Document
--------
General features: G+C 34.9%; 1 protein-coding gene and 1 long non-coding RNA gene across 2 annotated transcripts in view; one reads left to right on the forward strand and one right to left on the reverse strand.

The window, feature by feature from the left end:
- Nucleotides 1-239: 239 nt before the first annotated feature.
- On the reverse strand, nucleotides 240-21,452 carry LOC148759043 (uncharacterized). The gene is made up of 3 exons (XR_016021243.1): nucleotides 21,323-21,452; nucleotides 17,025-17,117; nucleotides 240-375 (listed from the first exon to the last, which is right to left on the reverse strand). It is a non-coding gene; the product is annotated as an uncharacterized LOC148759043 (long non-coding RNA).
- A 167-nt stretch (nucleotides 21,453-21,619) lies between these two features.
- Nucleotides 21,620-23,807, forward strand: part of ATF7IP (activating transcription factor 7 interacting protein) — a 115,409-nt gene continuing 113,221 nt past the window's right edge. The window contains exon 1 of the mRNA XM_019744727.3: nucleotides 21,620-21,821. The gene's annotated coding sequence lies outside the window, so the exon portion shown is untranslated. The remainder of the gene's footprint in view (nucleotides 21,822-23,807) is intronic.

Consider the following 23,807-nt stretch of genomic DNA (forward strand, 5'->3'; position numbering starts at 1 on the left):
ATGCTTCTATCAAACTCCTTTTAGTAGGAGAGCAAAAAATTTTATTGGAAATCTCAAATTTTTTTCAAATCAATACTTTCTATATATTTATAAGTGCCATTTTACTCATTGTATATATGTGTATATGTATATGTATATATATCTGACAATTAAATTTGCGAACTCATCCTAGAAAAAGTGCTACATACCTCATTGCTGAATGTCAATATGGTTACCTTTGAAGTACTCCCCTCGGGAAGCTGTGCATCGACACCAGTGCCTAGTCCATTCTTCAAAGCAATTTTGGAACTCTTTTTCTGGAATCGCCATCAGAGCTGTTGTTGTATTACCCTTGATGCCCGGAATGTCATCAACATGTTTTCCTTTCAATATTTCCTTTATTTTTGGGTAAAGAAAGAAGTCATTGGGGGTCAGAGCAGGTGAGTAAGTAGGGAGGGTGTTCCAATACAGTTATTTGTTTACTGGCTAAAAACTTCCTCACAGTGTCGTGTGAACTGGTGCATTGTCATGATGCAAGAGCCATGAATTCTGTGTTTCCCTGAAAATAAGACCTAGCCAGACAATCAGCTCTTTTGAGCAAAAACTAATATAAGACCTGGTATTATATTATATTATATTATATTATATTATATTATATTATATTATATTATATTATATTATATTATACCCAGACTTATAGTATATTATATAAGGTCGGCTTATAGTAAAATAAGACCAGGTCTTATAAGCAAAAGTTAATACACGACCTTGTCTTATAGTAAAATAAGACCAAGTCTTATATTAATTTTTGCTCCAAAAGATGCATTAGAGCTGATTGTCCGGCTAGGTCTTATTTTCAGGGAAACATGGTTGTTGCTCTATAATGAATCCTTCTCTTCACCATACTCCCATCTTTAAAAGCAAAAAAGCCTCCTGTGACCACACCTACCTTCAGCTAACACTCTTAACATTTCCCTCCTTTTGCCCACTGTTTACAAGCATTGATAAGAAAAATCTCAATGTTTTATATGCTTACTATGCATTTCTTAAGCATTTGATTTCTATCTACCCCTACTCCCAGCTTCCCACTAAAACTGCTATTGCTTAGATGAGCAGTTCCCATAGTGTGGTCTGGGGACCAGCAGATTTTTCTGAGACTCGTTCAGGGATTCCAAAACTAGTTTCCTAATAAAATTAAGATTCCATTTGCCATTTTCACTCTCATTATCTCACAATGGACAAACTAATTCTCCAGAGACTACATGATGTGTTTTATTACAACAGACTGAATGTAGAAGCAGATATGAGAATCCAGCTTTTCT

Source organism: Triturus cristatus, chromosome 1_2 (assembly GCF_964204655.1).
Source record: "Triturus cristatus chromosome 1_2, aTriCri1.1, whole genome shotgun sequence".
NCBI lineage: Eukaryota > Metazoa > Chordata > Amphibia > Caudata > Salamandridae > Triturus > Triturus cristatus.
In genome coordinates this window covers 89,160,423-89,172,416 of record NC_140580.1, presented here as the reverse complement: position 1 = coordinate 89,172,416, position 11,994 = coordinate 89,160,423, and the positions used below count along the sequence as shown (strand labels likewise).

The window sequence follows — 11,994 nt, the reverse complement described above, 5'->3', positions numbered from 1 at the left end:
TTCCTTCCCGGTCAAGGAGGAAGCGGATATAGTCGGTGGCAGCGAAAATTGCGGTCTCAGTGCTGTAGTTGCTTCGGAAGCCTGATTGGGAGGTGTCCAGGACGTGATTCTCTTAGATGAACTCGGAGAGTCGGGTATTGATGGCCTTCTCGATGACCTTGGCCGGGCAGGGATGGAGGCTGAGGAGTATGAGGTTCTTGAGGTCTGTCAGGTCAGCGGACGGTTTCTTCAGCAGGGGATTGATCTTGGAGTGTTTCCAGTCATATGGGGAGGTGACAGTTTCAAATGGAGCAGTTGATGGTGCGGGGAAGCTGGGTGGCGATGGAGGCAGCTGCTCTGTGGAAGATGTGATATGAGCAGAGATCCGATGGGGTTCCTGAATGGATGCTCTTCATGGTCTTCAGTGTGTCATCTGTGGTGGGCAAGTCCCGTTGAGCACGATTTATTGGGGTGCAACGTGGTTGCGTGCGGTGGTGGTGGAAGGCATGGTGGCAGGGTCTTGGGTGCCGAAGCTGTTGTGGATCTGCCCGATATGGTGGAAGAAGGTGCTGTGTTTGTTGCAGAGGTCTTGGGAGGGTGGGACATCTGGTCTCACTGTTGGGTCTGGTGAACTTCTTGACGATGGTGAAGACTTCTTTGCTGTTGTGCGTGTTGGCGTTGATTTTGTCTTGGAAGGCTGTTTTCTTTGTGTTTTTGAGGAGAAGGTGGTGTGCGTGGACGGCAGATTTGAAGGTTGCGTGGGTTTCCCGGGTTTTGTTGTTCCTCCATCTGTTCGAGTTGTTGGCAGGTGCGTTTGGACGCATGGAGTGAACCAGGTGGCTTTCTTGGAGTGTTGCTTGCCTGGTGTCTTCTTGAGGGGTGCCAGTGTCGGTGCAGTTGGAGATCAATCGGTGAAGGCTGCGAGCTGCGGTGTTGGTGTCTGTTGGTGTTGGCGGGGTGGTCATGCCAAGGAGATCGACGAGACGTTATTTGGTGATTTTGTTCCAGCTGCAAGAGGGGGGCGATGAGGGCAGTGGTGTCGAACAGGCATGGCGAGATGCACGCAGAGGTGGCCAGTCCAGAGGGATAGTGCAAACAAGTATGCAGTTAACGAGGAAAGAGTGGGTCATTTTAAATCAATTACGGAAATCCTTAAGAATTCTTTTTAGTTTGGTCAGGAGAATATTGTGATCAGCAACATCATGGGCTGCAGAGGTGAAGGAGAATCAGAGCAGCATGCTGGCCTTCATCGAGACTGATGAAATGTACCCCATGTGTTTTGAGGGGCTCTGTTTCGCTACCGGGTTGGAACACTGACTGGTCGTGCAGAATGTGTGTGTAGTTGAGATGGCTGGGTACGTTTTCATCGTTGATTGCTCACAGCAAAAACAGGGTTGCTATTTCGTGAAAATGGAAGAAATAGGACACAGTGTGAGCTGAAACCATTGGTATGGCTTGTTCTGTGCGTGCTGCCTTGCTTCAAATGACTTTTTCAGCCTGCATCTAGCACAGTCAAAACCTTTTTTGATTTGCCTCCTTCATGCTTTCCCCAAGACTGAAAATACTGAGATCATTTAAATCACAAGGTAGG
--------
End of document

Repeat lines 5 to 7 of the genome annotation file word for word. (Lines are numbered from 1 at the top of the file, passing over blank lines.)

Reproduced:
- A 167-nt stretch (nucleotides 21,453-21,619) lies between these two features.
- Nucleotides 21,620-23,807, forward strand: part of ATF7IP (activating transcription factor 7 interacting protein) — a 115,409-nt gene continuing 113,221 nt past the window's right edge. The window contains exon 1 of the mRNA XM_019744727.3: nucleotides 21,620-21,821. The gene's annotated coding sequence lies outside the window, so the exon portion shown is untranslated. The remainder of the gene's footprint in view (nucleotides 21,822-23,807) is intronic.

Consider the following 23,807-nt stretch of genomic DNA (forward strand, 5'->3'; position numbering starts at 1 on the left):